JEFFERSON CITY - The Missouri Senate approved $189 million in federal money for local school districts, ending a near two month-long standoff with the House.
The House passed the bill unanimously on Feb. 24 but the Senate had not taken up the measure until Monday.
Bill supporters said not passing the legislation would be an unfair burden to local school districts. Columbia Public Schools Superintendent Chris Belcher said failure to pass the money would cost the school district $3 million.
The chairman of the Senate appropriations committee, Kurt Schaefer, R-Columbia, said it was important to pass the bill now since the funds expire on June 30 and must be spent solely on education.
"Our commitment was to keep funding for K-12 the same in 2012 as it was in 2011," Schaefer said.
Sen. Jim Lembke, R-St. Louis County, opposed the bill and said this money is not being spent to increase education funding.
"We are filling a budget hole somewhere else in our budget. We are funding other programs so we don't have to make hard decisions and make cuts," Lembke said.
Lembke said by passing the federal funds, the starting point for education funding next year could be lower. Lembke had earlier opposed using federal money to fund unemployment benefits, but relented after compromising with Senate leaders to reduce the number of weeks Missouri businesses pay for the unemployment benefits and cutting an additional $250 million in stimulus money.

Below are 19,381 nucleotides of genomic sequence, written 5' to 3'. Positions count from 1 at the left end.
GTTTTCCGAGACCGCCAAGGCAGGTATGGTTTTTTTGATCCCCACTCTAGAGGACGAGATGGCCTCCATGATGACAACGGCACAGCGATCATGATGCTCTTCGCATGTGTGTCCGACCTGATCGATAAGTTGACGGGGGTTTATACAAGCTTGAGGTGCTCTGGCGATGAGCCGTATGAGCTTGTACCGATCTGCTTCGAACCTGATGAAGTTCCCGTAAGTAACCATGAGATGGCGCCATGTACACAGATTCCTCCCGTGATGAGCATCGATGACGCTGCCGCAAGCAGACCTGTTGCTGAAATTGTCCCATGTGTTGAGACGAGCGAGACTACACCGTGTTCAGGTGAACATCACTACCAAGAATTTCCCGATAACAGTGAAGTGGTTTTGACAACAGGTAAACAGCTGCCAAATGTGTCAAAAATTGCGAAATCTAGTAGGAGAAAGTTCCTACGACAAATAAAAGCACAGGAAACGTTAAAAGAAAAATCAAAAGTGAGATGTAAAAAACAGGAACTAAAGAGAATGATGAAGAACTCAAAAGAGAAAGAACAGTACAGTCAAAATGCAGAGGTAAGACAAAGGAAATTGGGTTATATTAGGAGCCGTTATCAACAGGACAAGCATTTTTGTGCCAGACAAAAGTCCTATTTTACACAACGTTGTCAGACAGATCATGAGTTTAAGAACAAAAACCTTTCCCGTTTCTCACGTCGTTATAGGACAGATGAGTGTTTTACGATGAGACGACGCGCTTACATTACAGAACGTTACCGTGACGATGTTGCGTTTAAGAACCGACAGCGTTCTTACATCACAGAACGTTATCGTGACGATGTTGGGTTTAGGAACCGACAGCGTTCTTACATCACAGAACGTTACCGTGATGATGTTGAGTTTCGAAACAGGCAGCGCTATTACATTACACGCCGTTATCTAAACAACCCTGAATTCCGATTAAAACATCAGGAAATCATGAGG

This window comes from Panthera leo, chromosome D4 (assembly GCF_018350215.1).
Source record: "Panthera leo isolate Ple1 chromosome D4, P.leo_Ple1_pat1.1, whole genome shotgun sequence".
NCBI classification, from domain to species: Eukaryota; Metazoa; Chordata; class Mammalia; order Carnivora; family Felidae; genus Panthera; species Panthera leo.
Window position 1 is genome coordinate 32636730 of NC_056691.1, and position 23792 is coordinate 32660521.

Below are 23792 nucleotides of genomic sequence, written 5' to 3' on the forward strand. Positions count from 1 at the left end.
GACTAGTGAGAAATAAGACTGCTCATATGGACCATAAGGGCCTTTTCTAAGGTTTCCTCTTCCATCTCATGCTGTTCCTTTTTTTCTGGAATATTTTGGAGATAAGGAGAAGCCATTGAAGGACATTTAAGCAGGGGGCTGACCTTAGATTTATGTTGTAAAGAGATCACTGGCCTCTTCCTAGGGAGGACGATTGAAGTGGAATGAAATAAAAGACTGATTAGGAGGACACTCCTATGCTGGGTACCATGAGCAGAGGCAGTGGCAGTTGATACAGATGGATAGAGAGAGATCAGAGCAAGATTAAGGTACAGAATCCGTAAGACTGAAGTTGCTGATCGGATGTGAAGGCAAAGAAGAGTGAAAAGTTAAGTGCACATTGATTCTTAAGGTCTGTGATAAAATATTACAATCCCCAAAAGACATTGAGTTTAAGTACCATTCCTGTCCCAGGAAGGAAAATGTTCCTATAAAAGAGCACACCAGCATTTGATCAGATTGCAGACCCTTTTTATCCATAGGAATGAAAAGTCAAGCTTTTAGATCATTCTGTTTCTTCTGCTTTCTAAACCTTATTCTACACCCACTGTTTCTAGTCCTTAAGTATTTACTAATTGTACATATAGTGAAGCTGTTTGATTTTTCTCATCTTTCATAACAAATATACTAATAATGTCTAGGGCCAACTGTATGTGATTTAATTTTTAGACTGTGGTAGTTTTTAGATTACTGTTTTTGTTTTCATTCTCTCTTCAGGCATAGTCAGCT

Sen. Jane Cunningham, R-St. Louis County, led the opposition to the bill on Monday. Cunningham said she does not want to keep giving school districts more money without also demanding higher student performance.
"This money is so precious and again the achievement is absolutely flat," Cunningham said.
Sen. Maria Chappelle-Nadal, D-St. Louis County, agreed with Cunningham.
"I think this is a great opportunity for us to show our tough love ... and I think those who are receiving state dollars at that point will then start to understand that these aren't dollars to play around with," Chappelle-Nadal said.
Debate on the bill focused on the lack of student achievement, but the state's fiscal policy was also discussed.
"I disagree with the fiscal policy we are putting in place relative to the utilization of one time funds without having any basic plans for what we do next year ... basically in my humble opinion is kind of kick the can down the road and deal with whatever hole we have," said Sen. Jason Crowell, R-Cape Girardeau.
Revenue for the state's foundation formula, the mechanism for money distribution to school districts, has been held steady for the past few fiscal years despite decreases in state revenue.
Cunningham, along with 5 other senators voted against the proposal, while the remaining 28 senators voted in its favor. The bill now moves to Gov. Nixon's desk.